1 event in the treatment withdrawal group
Change from baseline to follow up (LVEF)
LVEF: -10% vs. 0% (P=0.0001)
Change from baseline to follow up (LVEDVi)
5 ml/m2 vs. 1 ml/m2 (P=0.1361)
Change from baseline to follow up ( plasma NT-pro-BNP)
0.5 ng/L vs. 0.1 ng/L (P= 0.1069)
Change from baseline to follow up (KCCQ score)
-5.0 vs. 1.0 (P=0.0354)
Change from baseline to follow up (SAQ score)
0.2 vs -1.0 (P=0.1483)
Change from baseline to follow up (Exercise time)
-13 s vs. -1s (P=0.8344)
Change from baseline to follow up (Peak VO2)
-2 vs. 0 ml/kg per min (P=0.4020)

Subgroup Analysis

Relapse of dilated cardiomyopathy in the single arm crossover group
36% (95% CI 20.6-57.8)
All patients who met the primary outcome recommenced treatment
  • No patients had symptoms at next follow up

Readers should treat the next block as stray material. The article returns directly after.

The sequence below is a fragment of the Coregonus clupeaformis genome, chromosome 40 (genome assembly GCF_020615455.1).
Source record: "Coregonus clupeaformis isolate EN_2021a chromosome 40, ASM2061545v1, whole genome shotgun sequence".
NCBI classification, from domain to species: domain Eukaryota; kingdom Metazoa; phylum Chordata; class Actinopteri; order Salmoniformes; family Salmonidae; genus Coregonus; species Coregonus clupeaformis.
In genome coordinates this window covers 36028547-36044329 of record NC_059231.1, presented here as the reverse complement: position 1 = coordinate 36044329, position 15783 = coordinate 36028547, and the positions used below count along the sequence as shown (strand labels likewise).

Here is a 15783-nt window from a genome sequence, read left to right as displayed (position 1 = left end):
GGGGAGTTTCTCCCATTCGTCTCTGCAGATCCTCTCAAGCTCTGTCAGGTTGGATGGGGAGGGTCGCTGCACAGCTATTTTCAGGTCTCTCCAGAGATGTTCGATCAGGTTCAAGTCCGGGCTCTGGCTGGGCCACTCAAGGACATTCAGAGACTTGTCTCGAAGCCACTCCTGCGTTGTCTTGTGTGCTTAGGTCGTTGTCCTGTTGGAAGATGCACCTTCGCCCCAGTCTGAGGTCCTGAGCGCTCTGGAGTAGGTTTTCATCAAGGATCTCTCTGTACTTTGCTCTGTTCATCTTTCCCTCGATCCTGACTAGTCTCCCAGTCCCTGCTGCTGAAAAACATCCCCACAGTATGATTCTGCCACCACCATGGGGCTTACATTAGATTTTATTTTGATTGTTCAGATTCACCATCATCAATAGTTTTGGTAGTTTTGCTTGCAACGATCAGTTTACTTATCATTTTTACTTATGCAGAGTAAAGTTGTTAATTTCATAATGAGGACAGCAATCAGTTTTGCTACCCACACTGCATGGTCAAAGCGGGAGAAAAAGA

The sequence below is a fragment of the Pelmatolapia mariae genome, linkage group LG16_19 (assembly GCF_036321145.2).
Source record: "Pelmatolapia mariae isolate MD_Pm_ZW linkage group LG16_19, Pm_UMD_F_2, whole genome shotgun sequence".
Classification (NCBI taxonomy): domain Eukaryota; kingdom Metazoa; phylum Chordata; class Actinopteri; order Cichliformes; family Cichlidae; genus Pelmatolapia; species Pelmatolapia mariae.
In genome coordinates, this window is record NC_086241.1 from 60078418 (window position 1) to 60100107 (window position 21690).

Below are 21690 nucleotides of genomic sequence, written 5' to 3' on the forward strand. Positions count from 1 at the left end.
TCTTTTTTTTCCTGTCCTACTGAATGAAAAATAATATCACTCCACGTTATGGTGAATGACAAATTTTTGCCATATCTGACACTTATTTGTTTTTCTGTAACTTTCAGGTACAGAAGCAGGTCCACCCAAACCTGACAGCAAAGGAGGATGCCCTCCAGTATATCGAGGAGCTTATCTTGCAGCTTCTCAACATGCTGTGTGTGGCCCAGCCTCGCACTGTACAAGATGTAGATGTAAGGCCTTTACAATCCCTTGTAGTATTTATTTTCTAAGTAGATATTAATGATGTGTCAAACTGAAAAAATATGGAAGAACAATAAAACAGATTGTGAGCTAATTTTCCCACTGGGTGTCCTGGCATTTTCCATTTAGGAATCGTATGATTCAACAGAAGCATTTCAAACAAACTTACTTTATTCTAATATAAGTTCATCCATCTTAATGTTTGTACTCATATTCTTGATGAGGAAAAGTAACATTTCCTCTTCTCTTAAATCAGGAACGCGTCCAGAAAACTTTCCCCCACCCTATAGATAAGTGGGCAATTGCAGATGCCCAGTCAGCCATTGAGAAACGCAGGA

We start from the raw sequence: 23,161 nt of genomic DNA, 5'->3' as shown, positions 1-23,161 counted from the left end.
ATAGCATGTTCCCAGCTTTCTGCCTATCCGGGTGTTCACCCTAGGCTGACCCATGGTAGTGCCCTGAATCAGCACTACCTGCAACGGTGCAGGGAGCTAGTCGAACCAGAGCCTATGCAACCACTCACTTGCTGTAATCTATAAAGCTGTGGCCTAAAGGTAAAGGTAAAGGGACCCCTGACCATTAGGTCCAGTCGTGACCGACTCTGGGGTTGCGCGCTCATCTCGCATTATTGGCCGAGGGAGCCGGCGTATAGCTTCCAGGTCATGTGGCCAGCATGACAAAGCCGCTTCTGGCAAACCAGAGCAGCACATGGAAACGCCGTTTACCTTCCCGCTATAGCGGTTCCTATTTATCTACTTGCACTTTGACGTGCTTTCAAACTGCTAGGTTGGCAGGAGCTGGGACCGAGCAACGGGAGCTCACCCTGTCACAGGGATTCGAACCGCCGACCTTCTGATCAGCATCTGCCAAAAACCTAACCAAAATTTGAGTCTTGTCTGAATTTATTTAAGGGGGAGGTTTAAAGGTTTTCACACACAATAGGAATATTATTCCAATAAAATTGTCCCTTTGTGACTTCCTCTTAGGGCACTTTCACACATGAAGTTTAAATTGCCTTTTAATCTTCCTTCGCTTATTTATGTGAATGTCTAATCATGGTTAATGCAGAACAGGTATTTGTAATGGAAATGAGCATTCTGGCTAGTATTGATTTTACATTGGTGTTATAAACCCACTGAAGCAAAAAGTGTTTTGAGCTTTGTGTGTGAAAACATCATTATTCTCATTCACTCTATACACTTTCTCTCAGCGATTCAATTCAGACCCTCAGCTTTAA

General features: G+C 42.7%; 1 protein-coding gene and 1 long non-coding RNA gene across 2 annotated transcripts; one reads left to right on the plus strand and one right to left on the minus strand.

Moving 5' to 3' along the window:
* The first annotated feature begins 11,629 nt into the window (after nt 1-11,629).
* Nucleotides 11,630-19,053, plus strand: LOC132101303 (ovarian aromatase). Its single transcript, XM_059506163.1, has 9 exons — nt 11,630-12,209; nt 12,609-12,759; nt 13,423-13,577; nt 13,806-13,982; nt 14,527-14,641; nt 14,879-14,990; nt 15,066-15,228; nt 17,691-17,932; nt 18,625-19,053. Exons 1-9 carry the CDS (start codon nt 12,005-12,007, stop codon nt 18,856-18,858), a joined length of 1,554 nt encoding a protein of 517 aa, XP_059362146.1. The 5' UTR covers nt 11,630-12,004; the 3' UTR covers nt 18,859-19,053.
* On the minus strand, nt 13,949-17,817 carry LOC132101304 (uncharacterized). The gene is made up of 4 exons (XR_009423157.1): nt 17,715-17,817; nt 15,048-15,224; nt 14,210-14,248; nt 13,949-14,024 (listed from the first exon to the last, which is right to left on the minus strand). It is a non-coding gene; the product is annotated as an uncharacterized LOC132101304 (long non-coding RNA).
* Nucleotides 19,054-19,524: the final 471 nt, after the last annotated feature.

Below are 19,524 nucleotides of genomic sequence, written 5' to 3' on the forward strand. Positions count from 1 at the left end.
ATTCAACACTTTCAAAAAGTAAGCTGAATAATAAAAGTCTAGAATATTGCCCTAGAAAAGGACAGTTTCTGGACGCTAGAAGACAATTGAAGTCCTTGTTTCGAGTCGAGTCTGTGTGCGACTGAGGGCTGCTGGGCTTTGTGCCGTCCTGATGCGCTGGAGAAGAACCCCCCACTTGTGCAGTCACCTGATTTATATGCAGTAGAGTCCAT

• 85% LVEF improve to greater than 50%

Prespecified Analysis

Predictors of primary endpoint
  • advancing age (P=0.0309)
  • prescription of MRA (P=0.0042)
  • prescription of more than two heart failure medications (P=0.0040)
  • increased NT-pro-BNP concentration (P=0.0161)
  • decreased peak radial strain (P=0.0177)

Adverse Events

3 events recorded in the withdrawal group: hospital admission for urosepsis, non cardiac chest pain and an elective admission for a pre existing condition


  • The study enrolled only recovered dilated cardiomyopathy cannot be generalised to other causes of recovered heart failure.